Chinese police have detained three people who contributed to an online archive of censored articles about the coronavirus outbreak including posts and articles about the early days of the epidemic on a page hosted by the coding site GitHub.
Two men, Chen Mei and Cai Wei have been incommunicado since April 19 when police detained them in Beijing, Chen Kun, Chen Mei’s brother, told Reuters. A third person, Cai’s girlfriend, surnamed Tang, was held on similar charges.
Cai and Tang were initially held on suspicion of “picking quarrels and stirring up trouble”. Chen Kun said he did not know what charges, if any, his brother was held on.
All three had worked as volunteers during the coronavirus epidemic.
Cai and Tang’s families have received notification that they are being held under “residential surveillance at a designated location,” which enables police to deny visits from family or lawyers for up to six months, while holding someone in an unknown location.
Chen Mei, 27, and Cai, who are old friends, were volunteers with a project called Terminus2049, an open-source archive that keeps records of censored articles from Chinese media, Chen Kun said.
The Terminus 2049 Project is built on the GitHub open platform for the purpose of backing up deleted articles on platforms such as WeChat and Weibo, according to the introduction on the website.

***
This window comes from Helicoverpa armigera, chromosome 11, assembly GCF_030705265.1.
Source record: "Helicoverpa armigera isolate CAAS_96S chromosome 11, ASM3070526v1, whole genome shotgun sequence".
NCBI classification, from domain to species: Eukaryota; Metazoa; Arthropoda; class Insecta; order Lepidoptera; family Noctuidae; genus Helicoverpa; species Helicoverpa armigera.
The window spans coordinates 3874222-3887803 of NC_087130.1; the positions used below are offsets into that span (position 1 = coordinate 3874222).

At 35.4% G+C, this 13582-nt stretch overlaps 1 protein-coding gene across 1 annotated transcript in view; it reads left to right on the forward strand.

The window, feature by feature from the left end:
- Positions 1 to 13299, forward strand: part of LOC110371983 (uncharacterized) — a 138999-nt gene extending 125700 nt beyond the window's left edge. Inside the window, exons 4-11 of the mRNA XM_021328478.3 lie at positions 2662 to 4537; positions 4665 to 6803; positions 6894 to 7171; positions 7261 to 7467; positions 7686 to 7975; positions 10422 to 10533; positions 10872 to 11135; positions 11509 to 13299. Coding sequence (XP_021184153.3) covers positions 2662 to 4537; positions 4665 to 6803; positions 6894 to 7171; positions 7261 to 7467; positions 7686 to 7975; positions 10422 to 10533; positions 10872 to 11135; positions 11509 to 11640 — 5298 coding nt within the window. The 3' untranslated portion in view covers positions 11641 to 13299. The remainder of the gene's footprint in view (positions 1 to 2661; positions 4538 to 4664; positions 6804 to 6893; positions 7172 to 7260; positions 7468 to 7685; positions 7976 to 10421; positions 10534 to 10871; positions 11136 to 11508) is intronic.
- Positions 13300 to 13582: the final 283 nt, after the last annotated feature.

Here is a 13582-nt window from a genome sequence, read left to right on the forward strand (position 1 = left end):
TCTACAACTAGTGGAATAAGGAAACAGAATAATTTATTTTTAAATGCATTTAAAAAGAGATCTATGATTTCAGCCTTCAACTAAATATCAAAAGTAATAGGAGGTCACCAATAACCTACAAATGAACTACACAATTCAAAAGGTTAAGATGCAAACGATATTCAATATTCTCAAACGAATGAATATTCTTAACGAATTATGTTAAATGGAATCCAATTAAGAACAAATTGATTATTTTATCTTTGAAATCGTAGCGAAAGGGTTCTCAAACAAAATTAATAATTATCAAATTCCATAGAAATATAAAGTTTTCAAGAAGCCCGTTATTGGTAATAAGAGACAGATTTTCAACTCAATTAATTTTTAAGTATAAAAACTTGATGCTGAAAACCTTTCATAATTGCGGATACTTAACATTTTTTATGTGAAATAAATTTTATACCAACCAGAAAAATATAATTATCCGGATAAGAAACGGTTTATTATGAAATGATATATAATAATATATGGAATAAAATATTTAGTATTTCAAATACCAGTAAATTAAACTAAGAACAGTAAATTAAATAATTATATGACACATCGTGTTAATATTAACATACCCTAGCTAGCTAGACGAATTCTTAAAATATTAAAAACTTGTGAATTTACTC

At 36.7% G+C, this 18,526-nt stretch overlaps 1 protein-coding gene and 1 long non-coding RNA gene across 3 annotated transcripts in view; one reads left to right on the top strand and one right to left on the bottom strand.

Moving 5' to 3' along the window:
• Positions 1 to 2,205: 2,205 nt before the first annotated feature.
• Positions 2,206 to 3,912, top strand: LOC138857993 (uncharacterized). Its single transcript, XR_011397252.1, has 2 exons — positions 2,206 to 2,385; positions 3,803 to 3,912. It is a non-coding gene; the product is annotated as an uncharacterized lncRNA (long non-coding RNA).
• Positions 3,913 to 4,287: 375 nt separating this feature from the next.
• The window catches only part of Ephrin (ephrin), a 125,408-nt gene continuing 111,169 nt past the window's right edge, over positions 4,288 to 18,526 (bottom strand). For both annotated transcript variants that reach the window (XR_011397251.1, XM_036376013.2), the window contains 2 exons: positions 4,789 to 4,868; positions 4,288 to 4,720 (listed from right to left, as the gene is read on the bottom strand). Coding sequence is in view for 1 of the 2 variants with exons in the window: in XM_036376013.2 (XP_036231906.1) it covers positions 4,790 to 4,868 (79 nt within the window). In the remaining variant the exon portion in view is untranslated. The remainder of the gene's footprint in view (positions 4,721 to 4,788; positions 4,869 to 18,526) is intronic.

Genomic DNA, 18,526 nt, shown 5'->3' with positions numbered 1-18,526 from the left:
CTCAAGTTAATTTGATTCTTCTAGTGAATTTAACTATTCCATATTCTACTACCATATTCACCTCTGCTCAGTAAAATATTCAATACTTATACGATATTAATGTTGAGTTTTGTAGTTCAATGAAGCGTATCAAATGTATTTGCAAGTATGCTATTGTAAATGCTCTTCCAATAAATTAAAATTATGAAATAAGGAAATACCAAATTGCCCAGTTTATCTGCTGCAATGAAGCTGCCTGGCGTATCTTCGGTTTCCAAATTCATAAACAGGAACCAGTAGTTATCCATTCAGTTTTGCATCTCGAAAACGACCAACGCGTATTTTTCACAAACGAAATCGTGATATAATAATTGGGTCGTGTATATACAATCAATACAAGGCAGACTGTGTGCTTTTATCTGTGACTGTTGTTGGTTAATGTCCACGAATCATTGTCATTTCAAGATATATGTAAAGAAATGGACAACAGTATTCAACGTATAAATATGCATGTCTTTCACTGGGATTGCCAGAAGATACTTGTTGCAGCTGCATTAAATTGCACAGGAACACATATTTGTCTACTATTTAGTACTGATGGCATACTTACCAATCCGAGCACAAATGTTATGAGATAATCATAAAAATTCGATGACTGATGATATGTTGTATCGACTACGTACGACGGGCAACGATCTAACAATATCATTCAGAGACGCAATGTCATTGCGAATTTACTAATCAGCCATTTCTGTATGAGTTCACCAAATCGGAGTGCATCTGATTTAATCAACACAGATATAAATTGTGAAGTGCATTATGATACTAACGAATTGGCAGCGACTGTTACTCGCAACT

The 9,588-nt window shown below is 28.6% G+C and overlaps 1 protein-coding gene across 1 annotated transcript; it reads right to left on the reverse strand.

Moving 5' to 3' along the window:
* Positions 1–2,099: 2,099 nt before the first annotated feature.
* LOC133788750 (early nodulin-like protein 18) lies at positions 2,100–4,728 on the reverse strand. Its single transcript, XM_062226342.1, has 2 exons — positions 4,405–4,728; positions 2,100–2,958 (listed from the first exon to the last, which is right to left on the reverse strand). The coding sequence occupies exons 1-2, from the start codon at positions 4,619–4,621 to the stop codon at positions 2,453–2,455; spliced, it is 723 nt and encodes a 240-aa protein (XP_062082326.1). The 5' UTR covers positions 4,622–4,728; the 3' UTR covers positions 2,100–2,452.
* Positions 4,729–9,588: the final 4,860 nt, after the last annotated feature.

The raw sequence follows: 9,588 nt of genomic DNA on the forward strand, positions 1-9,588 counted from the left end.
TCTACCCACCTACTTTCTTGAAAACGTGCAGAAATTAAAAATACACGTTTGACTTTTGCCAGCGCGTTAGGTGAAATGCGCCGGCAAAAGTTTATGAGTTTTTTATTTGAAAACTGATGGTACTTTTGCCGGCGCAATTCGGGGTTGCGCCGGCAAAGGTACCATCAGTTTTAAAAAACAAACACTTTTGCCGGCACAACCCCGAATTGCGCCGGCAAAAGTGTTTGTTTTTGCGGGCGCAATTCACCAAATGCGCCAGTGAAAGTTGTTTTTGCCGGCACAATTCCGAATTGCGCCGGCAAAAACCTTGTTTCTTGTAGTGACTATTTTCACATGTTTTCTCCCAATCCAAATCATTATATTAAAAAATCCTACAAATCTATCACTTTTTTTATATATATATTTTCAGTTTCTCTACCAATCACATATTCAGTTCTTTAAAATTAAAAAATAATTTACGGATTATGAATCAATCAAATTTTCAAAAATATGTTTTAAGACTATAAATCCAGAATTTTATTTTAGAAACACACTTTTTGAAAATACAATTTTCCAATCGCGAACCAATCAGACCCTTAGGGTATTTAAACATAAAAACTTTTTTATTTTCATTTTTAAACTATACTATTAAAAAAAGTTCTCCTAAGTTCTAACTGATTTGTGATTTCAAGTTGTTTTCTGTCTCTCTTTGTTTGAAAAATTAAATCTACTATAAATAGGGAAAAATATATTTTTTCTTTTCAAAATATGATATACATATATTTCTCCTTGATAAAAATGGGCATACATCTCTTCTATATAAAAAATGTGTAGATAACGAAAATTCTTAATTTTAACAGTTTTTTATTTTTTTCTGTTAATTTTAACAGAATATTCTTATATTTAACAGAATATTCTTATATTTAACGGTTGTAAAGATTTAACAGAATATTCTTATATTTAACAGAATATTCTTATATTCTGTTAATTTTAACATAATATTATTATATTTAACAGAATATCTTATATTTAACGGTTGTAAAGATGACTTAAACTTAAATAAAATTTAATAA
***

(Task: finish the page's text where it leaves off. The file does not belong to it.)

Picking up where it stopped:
In recent months, the project has been active in making records of articles on the coronavirus outbreak, which originated in the central city of Wuhan late last year.
For a short time after the outbreak started, there was a window of relative openness for China’s online media to report aggressively on the virus.
But that ended in February as censors stepped in to shut WeChat groups, delete social media posts and tighten controls on the domestic media.
Many people who are active online, however, still found ways to share information.
The articles gathered on Terminus 2049 touch on topics that can be seen as sensitive, including when human-to-human transmission of the new coronavirus was discovered.
The archive was among those that kept in circulation a profile report on a Wuhan doctor and whistleblower, Ai Fen, which went viral as people translated it in various forms including into Braille, Morse code and even Klingon in a defiance of the censors.
Ai was reprimanded in January for sharing information about the outbreak.
Former NGO worker Yang Zhanqing, who has served jail time for his rights activism, said the three had likely been detained in connection with the site.
“The Terminus 2049 project uses decentralized technology to back up various media articles and Weibo and WeChat posts that have been deleted and blocked in China,” Yang said.
“I think that the sensitivity of this website is the main reason that these three people are now incommunicado.”
He said various attempts to sue Beijing for compensation over the coronavirus pandemic had made the topic of its origins and an official cover-up of human-to-human transmission even more sensitive for the ruling party. (Source: RFA)